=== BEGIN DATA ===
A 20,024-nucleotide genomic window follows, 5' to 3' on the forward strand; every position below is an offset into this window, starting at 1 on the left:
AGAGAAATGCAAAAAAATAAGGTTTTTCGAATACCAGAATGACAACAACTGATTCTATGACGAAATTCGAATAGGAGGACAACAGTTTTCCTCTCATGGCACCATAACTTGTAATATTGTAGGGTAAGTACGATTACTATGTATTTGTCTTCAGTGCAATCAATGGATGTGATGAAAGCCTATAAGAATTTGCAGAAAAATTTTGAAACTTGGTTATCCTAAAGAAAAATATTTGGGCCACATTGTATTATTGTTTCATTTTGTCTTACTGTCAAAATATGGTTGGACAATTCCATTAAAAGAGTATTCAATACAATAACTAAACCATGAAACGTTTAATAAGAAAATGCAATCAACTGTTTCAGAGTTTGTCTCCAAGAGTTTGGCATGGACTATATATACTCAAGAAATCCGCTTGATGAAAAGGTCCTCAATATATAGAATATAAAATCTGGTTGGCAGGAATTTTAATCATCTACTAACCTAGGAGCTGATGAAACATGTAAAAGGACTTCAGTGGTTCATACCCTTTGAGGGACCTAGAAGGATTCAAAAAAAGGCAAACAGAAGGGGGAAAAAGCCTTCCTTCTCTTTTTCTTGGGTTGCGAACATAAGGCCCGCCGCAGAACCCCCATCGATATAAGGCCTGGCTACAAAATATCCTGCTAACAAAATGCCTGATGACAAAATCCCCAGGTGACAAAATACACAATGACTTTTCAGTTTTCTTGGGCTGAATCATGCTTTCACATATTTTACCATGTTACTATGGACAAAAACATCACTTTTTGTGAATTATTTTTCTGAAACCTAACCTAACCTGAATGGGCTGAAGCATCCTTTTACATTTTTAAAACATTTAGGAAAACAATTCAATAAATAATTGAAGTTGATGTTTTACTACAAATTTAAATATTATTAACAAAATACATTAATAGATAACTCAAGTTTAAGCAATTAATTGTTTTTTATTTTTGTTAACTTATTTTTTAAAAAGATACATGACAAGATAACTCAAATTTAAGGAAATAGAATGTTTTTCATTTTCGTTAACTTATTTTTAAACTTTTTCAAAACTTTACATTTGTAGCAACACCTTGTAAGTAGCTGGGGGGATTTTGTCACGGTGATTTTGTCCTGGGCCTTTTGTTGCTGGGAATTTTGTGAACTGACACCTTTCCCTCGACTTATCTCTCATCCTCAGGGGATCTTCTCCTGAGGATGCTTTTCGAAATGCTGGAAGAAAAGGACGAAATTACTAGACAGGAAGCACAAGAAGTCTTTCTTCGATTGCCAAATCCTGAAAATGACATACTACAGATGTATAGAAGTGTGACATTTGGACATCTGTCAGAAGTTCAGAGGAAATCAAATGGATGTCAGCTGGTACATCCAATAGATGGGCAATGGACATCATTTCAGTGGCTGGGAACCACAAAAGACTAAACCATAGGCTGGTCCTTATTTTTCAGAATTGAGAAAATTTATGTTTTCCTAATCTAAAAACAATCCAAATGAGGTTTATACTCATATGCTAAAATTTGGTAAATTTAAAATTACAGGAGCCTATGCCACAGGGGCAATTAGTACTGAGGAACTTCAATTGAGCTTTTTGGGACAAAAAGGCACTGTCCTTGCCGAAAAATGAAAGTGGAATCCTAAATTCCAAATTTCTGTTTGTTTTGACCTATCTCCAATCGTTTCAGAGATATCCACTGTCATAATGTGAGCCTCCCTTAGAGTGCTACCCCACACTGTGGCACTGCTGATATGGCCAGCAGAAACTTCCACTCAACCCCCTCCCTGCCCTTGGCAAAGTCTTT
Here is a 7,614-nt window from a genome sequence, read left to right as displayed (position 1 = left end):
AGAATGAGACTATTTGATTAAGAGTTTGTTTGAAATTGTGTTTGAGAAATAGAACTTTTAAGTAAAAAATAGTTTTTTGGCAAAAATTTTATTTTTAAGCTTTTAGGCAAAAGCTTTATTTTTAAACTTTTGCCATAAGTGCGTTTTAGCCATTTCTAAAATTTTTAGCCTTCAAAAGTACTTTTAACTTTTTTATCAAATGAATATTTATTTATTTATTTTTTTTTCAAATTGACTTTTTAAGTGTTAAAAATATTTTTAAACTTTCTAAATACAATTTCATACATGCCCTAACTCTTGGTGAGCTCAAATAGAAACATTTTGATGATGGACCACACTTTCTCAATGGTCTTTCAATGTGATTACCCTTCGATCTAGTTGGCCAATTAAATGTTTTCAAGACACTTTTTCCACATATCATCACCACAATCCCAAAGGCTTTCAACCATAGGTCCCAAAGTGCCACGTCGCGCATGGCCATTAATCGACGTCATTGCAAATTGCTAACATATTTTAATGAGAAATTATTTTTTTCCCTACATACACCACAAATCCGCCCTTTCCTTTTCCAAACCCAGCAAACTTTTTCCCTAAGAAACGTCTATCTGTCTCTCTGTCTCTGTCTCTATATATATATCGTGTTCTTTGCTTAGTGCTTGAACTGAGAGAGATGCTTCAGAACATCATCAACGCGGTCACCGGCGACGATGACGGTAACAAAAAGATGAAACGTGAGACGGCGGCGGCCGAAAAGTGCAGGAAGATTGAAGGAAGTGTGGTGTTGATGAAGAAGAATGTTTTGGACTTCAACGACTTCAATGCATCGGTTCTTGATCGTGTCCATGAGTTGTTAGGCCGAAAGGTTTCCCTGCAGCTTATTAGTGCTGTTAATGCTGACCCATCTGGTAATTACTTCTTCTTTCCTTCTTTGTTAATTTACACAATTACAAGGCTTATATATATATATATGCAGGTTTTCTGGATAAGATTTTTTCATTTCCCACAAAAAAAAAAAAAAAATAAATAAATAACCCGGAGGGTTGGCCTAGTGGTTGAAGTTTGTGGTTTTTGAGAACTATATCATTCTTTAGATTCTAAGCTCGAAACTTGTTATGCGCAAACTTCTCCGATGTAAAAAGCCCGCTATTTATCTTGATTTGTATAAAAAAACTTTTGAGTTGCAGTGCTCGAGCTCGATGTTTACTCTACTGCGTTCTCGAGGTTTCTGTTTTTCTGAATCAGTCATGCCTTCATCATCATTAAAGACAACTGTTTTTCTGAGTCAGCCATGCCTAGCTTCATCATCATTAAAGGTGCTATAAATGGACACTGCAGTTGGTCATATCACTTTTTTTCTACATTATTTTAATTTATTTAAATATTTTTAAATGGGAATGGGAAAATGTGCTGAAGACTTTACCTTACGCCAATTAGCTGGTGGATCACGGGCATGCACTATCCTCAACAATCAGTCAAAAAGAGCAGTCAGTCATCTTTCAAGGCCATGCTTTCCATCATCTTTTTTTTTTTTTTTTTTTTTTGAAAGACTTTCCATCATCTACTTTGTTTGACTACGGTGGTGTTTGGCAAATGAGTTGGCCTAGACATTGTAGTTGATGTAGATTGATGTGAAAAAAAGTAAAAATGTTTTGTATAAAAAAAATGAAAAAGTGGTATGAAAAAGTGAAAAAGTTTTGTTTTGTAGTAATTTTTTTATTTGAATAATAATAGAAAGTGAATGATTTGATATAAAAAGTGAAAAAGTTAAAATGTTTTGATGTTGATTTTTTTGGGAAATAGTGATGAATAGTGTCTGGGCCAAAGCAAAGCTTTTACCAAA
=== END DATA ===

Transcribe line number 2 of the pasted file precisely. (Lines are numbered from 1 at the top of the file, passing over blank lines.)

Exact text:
AGAGAAATGCAAAAAAATAAGGTTTTTCGAATACCAGAATGACAACAACTGATTCTATGACGAAATTCGAATAGGAGGACAACAGTTTTCCTCTCATGGCACCATAACTTGTAATATTGTAGGGTAAGTACGATTACTATGTATTTGTCTTCAGTGCAATCAATGGATGTGATGAAAGCCTATAAGAATTTGCAGAAAAATTTTGAAACTTGGTTATCCTAAAGAAAAATATTTGGGCCACATTGTATTATTGTTTCATTTTGTCTTACTGTCAAAATATGGTTGGACAATTCCATTAAAAGAGTATTCAATACAATAACTAAACCATGAAACGTTTAATAAGAAAATGCAATCAACTGTTTCAGAGTTTGTCTCCAAGAGTTTGGCATGGACTATATATACTCAAGAAATCCGCTTGATGAAAAGGTCCTCAATATATAGAATATAAAATCTGGTTGGCAGGAATTTTAATCATCTACTAACCTAGGAGCTGATGAAACATGTAAAAGGACTTCAGTGGTTCATACCCTTTGAGGGACCTAGAAGGATTCAAAAAAAGGCAAACAGAAGGGGGAAAAAGCCTTCCTTCTCTTTTTCTTGGGTTGCGAACATAAGGCCCGCCGCAGAACCCCCATCGATATAAGGCCTGGCTACAAAATATCCTGCTAACAAAATGCCTGATGACAAAATCCCCAGGTGACAAAATACACAATGACTTTTCAGTTTTCTTGGGCTGAATCATGCTTTCACATATTTTACCATGTTACTATGGACAAAAACATCACTTTTTGTGAATTATTTTTCTGAAACCTAACCTAACCTGAATGGGCTGAAGCATCCTTTTACATTTTTAAAACATTTAGGAAAACAATTCAATAAATAATTGAAGTTGATGTTTTACTACAAATTTAAATATTATTAACAAAATACATTAATAGATAACTCAAGTTTAAGCAATTAATTGTTTTTTATTTTTGTTAACTTATTTTTTAAAAAGATACATGACAAGATAACTCAAATTTAAGGAAATAGAATGTTTTTCATTTTCGTTAACTTATTTTTAAACTTTTTCAAAACTTTACATTTGTAGCAACACCTTGTAAGTAGCTGGGGGGATTTTGTCACGGTGATTTTGTCCTGGGCCTTTTGTTGCTGGGAATTTTGTGAACTGACACCTTTCCCTCGACTTATCTCTCATCCTCAGGGGATCTTCTCCTGAGGATGCTTTTCGAAATGCTGGAAGAAAAGGACGAAATTACTAGACAGGAAGCACAAGAAGTCTTTCTTCGATTGCCAAATCCTGAAAATGACATACTACAGATGTATAGAAGTGTGACATTTGGACATCTGTCAGAAGTTCAGAGGAAATCAAATGGATGTCAGCTGGTACATCCAATAGATGGGCAATGGACATCATTTCAGTGGCTGGGAACCACAAAAGACTAAACCATAGGCTGGTCCTTATTTTTCAGAATTGAGAAAATTTATGTTTTCCTAATCTAAAAACAATCCAAATGAGGTTTATACTCATATGCTAAAATTTGGTAAATTTAAAATTACAGGAGCCTATGCCACAGGGGCAATTAGTACTGAGGAACTTCAATTGAGCTTTTTGGGACAAAAAGGCACTGTCCTTGCCGAAAAATGAAAGTGGAATCCTAAATTCCAAATTTCTGTTTGTTTTGACCTATCTCCAATCGTTTCAGAGATATCCACTGTCATAATGTGAGCCTCCCTTAGAGTGCTACCCCACACTGTGGCACTGCTGATATGGCCAGCAGAAACTTCCACTCAACCCCCTCCCTGCCCTTGGCAAAGTCTTT